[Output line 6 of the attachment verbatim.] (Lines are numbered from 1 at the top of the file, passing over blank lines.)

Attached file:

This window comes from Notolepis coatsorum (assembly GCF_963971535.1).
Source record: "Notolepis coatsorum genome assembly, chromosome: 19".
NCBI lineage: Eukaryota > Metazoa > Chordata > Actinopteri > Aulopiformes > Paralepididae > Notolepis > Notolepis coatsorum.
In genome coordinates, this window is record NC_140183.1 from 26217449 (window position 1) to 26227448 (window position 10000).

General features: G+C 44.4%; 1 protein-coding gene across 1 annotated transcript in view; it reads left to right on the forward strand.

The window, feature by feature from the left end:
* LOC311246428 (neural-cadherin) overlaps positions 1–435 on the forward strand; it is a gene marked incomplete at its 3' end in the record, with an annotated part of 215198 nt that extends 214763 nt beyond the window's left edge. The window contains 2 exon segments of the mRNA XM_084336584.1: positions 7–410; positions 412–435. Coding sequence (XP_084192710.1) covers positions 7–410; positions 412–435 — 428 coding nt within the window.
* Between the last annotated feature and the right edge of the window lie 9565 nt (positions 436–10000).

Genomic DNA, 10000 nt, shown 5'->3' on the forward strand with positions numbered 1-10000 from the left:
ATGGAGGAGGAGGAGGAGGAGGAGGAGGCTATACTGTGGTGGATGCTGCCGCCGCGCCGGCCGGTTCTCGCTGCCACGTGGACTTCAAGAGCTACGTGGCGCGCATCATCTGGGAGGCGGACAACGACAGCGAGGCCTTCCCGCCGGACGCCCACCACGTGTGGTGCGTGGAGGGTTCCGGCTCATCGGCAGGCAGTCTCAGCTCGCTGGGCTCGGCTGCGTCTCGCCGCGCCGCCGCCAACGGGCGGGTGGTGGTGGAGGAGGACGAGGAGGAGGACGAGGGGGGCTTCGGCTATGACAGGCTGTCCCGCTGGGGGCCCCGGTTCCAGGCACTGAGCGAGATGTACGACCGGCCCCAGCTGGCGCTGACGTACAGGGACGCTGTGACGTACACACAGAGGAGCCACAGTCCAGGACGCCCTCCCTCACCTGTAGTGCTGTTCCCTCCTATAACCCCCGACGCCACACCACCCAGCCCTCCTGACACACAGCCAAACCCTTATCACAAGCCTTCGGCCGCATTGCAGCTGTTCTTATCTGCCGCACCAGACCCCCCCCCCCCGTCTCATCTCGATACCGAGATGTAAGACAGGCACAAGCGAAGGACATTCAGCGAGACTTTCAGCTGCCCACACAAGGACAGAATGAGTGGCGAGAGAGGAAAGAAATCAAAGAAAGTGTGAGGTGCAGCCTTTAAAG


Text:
The window, feature by feature from the left end: